EViMS: Workshop on the Effective Use of Visualization in the Mathematical Sciences
23 – 25 November, 2012
NOTICE: Abstracts are now available. See below
NOTICE: Draft programme is now available. See below
The Effective Use of Visualization in the Mathematical Sciences
We shall hold a 3-day workshop in November 2012 in Newcastle on more effective use of visualization
in mathematics, physics, and statistics from the perspectives of education, research, and outreach.
We hope to come to a more optimistic conclusion than Faraday.
"A truly popular lecture cannot teach, and a lecture that truly teaches cannot be popular. ... The most prominent requisite to a lecturer, though
perhaps not really the most important, is a good delivery; for though to all true philosophers science and nature will have charms innumerably in every
dress, yet I am sorry to say that the generality of mankind cannot accompany us one short hour unless the path is strewed with flowers."
Background and Objective
Visualization is used widely in the sciences and engineering, and indeed in the humanities, as a
powerful and in many cases indispensable tool in the practice and teaching of those disciplines and
in the communication of information to appropriate stakeholders. Such fields as nanotechnology and
biotechnology, especially, exploit and demand visualization techniques of ever greater
sophistication, exciting the enthusiasm of their stakeholders and indeed of the educated citizen who
follows their progress.
Yet despite its fundamental dependence on relevant mathematical algorithms, the exploitation of
visualization in the mathematical sciences themselves falls far short of its demonstrated potential.
There is enough accumulated experience to assure us that by exploiting visualization more effectively
we can make our subject matter more engaging to the consumer and also catalyse fertile research
opportunities that traditional computational techniques are unlikely to expose. Mathematicians gain
new insights by visualizing numbers in various ways, e.g., by viewing large matrices and pictures or
by mapping the digits of numbers such as Pi to walks of certain kinds. More sophisticated tools are
needed for such exploits.
While different stakeholders would like to see their tools used more widely, in many cases the
tools that are available are not being propagated beyond the aficionados who have the motivation to
seek them out and apply them productively in their specific field. This situation tends to create a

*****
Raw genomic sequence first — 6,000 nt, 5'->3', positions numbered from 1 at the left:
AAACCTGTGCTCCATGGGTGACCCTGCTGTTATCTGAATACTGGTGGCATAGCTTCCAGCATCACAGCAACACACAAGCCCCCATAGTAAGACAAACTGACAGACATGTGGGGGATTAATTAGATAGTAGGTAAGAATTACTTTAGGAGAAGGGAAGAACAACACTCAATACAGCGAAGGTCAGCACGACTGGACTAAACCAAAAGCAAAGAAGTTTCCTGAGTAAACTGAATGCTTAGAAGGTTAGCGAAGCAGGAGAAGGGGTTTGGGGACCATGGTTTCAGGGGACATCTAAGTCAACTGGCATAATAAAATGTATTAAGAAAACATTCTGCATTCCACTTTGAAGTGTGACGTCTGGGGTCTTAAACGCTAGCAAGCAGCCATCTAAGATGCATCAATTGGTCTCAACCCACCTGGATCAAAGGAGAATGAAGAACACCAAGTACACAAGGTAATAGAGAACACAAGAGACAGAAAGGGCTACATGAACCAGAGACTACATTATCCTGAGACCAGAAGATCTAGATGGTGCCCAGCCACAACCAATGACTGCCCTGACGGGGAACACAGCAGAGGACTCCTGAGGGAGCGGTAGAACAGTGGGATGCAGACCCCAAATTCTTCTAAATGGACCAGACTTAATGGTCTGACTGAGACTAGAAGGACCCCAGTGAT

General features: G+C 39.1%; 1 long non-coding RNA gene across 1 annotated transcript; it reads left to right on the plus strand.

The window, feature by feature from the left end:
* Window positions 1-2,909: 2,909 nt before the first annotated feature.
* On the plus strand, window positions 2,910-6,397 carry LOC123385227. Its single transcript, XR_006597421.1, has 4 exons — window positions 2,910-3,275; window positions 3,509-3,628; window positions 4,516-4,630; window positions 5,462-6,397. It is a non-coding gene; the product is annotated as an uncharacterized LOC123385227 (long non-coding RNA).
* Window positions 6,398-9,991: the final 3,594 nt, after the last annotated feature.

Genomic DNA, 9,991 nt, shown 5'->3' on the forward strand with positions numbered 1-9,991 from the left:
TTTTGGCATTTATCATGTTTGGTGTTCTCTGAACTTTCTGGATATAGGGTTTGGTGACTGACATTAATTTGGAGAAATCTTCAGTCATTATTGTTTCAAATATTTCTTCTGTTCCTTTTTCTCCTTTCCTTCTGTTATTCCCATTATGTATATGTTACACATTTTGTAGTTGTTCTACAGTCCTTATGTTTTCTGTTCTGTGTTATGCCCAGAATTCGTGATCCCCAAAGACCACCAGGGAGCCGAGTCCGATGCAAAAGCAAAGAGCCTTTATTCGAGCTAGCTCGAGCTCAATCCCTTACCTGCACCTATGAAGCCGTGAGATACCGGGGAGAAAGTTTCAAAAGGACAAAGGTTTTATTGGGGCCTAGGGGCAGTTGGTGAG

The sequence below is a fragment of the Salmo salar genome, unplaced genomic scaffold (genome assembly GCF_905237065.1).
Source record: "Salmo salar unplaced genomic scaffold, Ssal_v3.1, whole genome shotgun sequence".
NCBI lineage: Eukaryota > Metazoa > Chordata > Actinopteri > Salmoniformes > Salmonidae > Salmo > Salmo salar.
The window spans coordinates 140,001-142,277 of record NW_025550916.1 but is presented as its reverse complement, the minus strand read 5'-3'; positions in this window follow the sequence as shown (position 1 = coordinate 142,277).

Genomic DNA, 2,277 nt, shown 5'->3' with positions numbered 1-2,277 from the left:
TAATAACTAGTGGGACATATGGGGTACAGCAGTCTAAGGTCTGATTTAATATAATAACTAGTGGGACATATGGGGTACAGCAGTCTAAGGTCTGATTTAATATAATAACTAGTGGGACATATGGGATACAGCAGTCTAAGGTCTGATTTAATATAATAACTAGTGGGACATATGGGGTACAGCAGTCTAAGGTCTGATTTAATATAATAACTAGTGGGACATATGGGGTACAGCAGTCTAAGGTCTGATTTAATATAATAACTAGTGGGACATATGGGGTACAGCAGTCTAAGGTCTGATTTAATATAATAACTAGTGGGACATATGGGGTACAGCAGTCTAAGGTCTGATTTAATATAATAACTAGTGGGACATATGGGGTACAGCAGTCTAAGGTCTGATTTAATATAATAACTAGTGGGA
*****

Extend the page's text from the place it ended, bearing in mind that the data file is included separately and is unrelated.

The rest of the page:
kind of an elite and thereby a continuing perception that facility with those tools is orthogonal to,
rather than an integral component of, one's expertise in a particular science. Visualization has not
yet become part of the mainstream of the mathematical sciences, despite its universal recognition as
a vital cognitive mechanism.
On that premise the workshop will bring together leading representatives of universities and
schools, CSIRO, IBM, and other parts of the public and private sectors, to explore how our common
objective of maintaining and improving the health of the mathematical sciences can be furthered
through better use of visualization as offered by modern graphics and other capabilities, and aided
by the continuing operation of Moore's Law. As the use of visualization consequently becomes more
pervasive and mainstream, the hope and indeed the expectation is that demand and supply will generate
each other in an ongoing cycle that delivers an impressive portfolio of tools, attracting the
positive attention of funding sources and promising sustained benefits to our work.
Contributions are sought from both producers and consumers of visualization tools on ways in
which their use can enhance the effectiveness of research and development, teaching, and outreach in
the mathematical sciences. For example, we would like to hear from mathematicians on what their
research can offer in terms of new and more powerful visualization tools, and from representatives of
the research and teaching communities on what opportunities they see for the fertile use of
visualization in their specific environments, and in reaching out to their wider communities. We are